From pricey taxes to endless spending mandates, the cost of “green” pipe dreams knows no bounds. Unfortunately, the European Union (EU) is finding this out the hard way. The cascade of costs began almost one year ago when the then-acting president of the European Commission, Jean-Claude Juncker, announced that a quarter of the EU’s budget between 2021-27 would go towards tackling climate change. What at first seemed like pointless political posturing quickly became a focal point in the 2019 EU parliament election campaign.
Buoyed by the fear and alarmism pedaled by “green” candidates, left-leaning environmentalist parties across the EU member-states made unprecedented gains and significantly increased their share of seats in the European Parliament.
Once in power, Europe’s “green” parties used their new-found leverage to demand urgent climate action in order to cement Ursula von der Leyen’s nomination for the presidency of the European Commission. Von der Leyen vowed to push the EU’s unattainable and poorly structured climate goals, with the goal of Europe becoming completely carbon neutral by the year 2050. The European Parliament lauded the proposition, even going so far as to call for an overly ambitious 55 percent reduction target of greenhouse gas emissions by 2030. Predictably, the proposal’s backers failed to mention the burden that would be placed on European taxpayers by increasing taxes on aviation and shipping. Additionally, they neglected to mention that there would be a demand for greater financial support from developed EU member-states.
These disastrous proposals culminated in the European Commission’s “Green Deal,” which was designed to shackle the EU economy (especially transportation and energy) to the “imperatives of the climate and ecological emergency.” The reckless “Green Deal” would inject around €1 trillion of hard-earned taxpayer funds into unclean, unreliable technologies over a decade.
Putting aside the absurdity of blowing taxpayer euros on expensive, intermittent solar and wind technologies, the EU technocrats were venturing gung-ho into a scheme not supported by all of EU member-states.
With ambitions to secure €100 billion from EU governments and another €300 billion from the private sector, the EU has only allocated around €7.5 billion in the 2021–27 budget as “seed funding within a broader mechanism.”
The rest of the €1 trillion of “investments” is supposed to be supplied through financial-leverage effects, essentially administering the funds through the European Investment Bank (EIB) as suggested by the University of Munich scholar Hans-Werner Sinn. But such a proposal could only “crowd in” private investment by leveraging the EU’s budget guarantee under the InvestEU program via active management by the EIB. European Central Bank (ECB) president Christine Lagarde announced that the ECB will likely pursue the purchase of “green bonds,” with the European Commission and member-states guarantees ensuring a high credit rating. As Sinn explains, this mechanism can (in theory) enable the creation of funds for public and private purposes. But this would come at great risk to EU taxpayers, who would have to pay the bill should the “guarantees be called in one day.”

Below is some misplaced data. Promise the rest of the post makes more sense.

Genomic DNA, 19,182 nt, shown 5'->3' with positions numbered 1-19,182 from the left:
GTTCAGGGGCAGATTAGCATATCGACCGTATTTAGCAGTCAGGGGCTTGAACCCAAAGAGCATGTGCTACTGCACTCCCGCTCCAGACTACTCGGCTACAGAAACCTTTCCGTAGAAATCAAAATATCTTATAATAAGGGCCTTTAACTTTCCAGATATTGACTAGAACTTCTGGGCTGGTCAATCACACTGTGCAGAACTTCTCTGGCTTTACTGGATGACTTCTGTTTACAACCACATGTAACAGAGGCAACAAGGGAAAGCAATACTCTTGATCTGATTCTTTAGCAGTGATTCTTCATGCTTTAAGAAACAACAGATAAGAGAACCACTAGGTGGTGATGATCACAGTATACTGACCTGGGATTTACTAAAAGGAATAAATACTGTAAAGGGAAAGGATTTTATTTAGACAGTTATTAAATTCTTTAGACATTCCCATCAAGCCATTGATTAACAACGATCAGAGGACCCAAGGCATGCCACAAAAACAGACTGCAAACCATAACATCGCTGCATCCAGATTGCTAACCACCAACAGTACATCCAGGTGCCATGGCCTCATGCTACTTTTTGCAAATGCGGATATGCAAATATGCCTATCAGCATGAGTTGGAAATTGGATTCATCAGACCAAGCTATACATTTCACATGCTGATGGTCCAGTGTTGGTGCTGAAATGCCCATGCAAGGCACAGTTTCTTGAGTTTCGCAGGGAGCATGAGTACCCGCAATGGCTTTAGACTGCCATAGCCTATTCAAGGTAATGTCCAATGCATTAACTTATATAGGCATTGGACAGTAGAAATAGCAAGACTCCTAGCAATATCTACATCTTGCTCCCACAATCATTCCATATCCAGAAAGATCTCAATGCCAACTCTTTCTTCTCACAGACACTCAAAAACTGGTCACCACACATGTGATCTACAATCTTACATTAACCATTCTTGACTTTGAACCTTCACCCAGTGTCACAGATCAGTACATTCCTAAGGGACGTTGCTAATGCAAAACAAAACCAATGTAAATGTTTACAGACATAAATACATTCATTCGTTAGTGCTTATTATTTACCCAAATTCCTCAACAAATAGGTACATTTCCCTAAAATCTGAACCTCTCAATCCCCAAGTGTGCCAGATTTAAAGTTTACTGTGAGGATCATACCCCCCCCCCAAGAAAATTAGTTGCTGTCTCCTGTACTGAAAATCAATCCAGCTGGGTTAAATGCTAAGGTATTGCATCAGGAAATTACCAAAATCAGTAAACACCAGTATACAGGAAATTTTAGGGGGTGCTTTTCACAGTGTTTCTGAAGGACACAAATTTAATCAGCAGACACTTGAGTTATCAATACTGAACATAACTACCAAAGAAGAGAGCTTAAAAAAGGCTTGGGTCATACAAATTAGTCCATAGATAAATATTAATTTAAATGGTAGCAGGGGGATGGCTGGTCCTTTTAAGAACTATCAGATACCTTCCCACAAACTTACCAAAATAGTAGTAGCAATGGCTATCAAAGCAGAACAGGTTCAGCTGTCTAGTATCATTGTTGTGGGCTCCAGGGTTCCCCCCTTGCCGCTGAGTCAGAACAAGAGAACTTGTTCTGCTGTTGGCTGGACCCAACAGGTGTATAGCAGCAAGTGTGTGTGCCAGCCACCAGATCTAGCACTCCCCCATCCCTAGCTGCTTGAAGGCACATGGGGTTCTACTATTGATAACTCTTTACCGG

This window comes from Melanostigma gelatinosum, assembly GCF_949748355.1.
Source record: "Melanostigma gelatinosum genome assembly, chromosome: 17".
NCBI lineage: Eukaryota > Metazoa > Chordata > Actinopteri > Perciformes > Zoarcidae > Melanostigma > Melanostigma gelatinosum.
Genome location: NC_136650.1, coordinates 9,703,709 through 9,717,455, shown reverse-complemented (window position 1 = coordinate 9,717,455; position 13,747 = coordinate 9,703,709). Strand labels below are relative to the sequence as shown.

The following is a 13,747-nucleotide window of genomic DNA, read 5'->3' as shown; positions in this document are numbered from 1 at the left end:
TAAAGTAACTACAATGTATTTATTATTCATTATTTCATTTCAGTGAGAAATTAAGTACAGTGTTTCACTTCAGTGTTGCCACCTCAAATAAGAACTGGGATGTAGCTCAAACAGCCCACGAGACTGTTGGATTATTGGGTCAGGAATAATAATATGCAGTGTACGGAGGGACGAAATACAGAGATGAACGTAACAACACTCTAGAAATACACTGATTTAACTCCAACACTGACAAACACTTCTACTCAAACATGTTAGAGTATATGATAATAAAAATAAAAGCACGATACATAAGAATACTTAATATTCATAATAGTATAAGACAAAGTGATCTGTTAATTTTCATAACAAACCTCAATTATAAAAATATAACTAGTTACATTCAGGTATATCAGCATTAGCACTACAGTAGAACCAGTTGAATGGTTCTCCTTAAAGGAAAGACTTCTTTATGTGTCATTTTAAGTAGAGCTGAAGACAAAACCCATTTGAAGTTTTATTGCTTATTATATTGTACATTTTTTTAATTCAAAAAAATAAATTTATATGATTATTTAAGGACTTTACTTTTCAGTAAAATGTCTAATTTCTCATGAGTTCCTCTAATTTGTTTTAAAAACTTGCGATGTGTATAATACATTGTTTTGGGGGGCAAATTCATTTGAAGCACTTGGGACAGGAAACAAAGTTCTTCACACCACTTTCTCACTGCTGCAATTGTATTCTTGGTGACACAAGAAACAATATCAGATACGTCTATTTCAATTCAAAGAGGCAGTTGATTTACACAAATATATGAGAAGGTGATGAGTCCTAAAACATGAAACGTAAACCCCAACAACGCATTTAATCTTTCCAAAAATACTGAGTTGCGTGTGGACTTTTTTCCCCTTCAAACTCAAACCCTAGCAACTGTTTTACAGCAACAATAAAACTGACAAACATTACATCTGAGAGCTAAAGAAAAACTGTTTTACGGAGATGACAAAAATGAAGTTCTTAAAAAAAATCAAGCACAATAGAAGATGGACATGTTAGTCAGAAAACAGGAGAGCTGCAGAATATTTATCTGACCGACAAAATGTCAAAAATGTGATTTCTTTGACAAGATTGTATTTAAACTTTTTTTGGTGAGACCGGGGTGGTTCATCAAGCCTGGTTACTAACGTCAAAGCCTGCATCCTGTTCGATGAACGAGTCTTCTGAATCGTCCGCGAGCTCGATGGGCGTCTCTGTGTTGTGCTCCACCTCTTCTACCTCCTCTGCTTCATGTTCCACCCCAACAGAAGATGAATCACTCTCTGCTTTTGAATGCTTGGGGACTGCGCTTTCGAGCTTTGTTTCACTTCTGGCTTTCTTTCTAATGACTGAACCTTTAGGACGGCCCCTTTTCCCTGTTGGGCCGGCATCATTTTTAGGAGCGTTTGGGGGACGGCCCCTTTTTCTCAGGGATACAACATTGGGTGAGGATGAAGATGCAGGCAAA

The involvement of the ECB in the “Green Deal” financing scheme would expose taxpayers to large losses while undermining the institution’s traditional purpose of maintaining the monetary stability of the EU. Favoring “green bonds” would severely impair the central bank’s ability to reverse the monetary policy, potentially destabilizing the financial system. Other experts have expressed concerns that this amount of ECB involvement could inhibit markets’ ability to accurately price climate risk.
By taking part in the “Green Deal,” the ECB would effectively act against its own mission to safeguard the financial stability and economic growth of the EU. Bureaucrats would undermine the central bank’s independence, giving this institution the power to act as a pseudo-government and a tool for legitimizing EU’s overly ambitious political goals. If dabbling with politics isn’t limited to politicians’ playgrounds, the very independence of institutions like the ECB could be put in danger. Using unelected technocrats to implement the high-risk financing schemes of the EU institutions would fail citizens continent-wide, without achieving the lofty goals promised by politicians. Hopefully, Europeans can see through the snake-oil proposal and keep Europe’s institutions safe from bureaucratic meddling.
Marko Horg is the global coordinator for IGO Watch and a digital media consultant with the Australian Taxpayers' Alliance.
Ross Marchand is the director of policy for the Taxpayers Protection Alliance.